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JamPal

Ok - don't laugh but... I am thinking of

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getting a MAC for home.

:run::run::run:

No I mean it. As much as I find them all style over function, the last few days at home with my PC have been HELL.

It has decided to go seriously Pete Tong. i have spent £200.00 so far trying, new memory, external HDD (to create a back up of my photo library), software for re-building registries, spy ware scanning apps. You name it.

If I bought an Mac Mini thing, how would it cope with connectivity etc? What is the £399.00 short of? Can I connect my current keyboard and screen to it?

Pissed off of Sussex.

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the I macs are nice machines, jut be prepared for a learning curve. Whats the problem with your windows machine, Is it giving any error messages, or just behaving 'strangely'. overheating can cause all sorts of sillies, as can fans or the inside of the case being ready for a clean out with a blast of compressed air.

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meninblack wrote:

Yeah, I think the main difference with the mac will be that you won't even have a clue where to start when it breaks down....

Yes, I must keep reminding myself, that the fact its a PC means I have been able to get it running to enough of a level to back up all of my photo's and music. Had it been a Mac I would have been fucked.

Now posting from work PC. One at home has totally died now.:x But it will live again, it is a PC, and they can be re-built.:D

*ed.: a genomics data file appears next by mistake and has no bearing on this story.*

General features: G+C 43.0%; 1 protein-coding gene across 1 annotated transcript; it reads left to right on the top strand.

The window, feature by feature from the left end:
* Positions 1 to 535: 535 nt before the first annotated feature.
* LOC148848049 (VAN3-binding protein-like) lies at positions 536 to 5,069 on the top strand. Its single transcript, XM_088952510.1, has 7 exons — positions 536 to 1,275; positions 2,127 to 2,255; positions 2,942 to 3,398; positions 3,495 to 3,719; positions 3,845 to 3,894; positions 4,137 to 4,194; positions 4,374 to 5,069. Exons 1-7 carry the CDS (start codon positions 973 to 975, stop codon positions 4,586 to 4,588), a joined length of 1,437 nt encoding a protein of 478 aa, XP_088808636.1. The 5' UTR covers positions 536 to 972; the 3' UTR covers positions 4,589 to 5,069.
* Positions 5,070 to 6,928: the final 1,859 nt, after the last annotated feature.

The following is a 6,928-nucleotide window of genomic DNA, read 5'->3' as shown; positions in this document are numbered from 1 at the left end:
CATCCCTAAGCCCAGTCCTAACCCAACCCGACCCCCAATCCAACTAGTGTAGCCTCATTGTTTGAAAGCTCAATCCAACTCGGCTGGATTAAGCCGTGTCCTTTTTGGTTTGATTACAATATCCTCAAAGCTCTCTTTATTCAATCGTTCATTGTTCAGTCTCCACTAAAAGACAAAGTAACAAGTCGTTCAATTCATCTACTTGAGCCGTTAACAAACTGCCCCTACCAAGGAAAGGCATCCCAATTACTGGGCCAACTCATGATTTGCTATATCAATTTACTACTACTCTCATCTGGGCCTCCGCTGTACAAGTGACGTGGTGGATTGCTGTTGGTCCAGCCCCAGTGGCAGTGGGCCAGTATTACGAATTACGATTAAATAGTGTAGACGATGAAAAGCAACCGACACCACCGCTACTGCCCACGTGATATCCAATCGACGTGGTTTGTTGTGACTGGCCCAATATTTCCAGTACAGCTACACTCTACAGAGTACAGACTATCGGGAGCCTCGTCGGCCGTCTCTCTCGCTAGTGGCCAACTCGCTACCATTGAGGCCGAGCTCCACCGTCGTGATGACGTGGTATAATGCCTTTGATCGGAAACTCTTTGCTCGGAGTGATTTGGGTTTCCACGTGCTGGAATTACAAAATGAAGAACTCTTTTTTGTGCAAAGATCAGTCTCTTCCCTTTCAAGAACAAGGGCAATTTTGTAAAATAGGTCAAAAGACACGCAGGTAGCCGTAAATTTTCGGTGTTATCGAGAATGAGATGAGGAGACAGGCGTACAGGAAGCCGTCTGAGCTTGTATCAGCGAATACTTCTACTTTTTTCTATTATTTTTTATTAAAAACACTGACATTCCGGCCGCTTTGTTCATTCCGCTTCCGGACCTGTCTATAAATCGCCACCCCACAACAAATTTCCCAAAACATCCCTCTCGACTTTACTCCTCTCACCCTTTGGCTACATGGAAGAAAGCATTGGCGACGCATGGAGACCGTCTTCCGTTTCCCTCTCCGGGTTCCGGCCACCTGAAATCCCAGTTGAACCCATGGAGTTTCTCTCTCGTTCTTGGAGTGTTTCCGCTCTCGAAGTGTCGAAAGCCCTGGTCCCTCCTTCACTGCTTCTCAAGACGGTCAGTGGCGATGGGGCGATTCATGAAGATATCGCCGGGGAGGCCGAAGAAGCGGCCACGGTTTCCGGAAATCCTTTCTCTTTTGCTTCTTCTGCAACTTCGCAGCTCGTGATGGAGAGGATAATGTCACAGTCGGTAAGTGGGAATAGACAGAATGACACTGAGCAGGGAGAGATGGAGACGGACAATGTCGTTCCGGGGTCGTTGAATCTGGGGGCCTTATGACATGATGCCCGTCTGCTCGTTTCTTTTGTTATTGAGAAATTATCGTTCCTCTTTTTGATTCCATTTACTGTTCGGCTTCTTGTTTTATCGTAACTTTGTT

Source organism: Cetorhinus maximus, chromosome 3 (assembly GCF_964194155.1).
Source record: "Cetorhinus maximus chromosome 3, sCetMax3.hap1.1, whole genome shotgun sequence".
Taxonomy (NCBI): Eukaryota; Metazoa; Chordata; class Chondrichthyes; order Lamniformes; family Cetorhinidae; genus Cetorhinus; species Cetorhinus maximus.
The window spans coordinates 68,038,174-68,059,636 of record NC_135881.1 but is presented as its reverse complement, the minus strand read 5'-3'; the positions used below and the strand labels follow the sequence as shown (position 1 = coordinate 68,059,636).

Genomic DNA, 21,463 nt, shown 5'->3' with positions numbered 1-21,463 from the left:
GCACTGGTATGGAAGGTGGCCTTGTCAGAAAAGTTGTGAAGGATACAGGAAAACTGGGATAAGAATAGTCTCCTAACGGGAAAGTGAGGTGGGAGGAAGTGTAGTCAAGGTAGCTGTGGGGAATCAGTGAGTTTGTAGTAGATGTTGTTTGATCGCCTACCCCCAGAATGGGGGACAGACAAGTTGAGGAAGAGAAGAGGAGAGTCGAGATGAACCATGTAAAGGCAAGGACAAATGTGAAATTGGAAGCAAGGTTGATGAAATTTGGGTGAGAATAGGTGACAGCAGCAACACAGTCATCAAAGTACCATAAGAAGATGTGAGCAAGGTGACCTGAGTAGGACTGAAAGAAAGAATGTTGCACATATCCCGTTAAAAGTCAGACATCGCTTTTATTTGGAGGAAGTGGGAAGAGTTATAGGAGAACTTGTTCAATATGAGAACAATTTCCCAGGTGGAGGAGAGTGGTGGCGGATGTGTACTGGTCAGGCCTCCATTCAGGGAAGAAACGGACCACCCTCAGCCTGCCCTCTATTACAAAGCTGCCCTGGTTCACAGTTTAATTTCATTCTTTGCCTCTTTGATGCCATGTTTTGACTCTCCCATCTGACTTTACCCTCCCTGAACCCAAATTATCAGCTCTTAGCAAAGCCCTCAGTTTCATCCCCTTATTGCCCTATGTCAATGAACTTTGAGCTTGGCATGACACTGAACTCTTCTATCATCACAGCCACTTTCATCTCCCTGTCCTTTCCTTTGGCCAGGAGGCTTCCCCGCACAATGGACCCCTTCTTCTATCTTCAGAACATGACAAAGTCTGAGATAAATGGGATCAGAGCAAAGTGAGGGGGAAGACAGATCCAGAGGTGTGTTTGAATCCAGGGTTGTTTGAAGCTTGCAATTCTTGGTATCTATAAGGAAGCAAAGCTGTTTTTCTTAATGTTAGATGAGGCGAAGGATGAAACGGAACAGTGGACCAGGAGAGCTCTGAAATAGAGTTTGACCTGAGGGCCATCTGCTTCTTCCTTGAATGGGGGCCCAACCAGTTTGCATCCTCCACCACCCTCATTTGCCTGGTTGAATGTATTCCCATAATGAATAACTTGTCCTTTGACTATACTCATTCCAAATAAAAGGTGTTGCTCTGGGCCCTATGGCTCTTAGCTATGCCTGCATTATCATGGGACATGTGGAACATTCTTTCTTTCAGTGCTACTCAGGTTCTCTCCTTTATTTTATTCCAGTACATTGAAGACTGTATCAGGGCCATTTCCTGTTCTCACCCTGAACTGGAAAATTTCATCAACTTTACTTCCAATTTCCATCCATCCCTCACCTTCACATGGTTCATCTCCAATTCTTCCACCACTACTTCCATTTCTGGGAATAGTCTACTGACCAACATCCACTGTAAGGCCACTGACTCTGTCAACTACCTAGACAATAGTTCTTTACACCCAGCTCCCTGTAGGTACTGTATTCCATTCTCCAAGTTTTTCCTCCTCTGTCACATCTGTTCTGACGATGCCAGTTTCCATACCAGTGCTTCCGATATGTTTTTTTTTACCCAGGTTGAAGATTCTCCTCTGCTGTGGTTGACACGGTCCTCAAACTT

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HiFiWigWam wrote:

getting a MAC for home.

:run::run::run:

No I mean it. As much as I find them all style over function, the last few days at home with my PC have been HELL.

It has decided to go seriously Pete Tong. i have spent £200.00 so far trying, new memory, external HDD (to create a back up of my photo library), software for re-building registries, spy ware scanning apps. You name it.

If I bought an Mac Mini thing, how would it cope with connectivity etc? What is the £399.00 short of? Can I connect my current keyboard and screen to it?

Pissed off of Sussex.

Macs are nice, I have a Mac laptop for managing my photos and I tinker around with a music composition tool called Garageband which is really cool. For day to day work, browsing etc I still prefer the XP PC to be honest. You should be able to use your current monitor & keyboard with the mac mini but actually with £400 you could go out and buy a new desktop base unit with a pretty reasonable spec if you just cannot take any more from your current pc. If you have family remember that most schools still use Windows based systems so be prepared for some issues.

I don't know whatissues you've had with your pc but I find that you can reach a point in tinkering with a problem where a clean reinstall of the operating system is the best and probably only option.

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meninblack wrote:

Yeah, I think the main difference with the mac will be that you won't even have a clue where to start when it breaks down....

If you get a Mac with Leopard OS and an External Drive you can do a complete BOOT DISK Clone that is bootable on any Mac.

So in the event of a total system disaster you just either replace the disk/system depending on the issue and you just re-install.

Irrespective of you PC / OS if you dont do backup's you will eventually get burnt!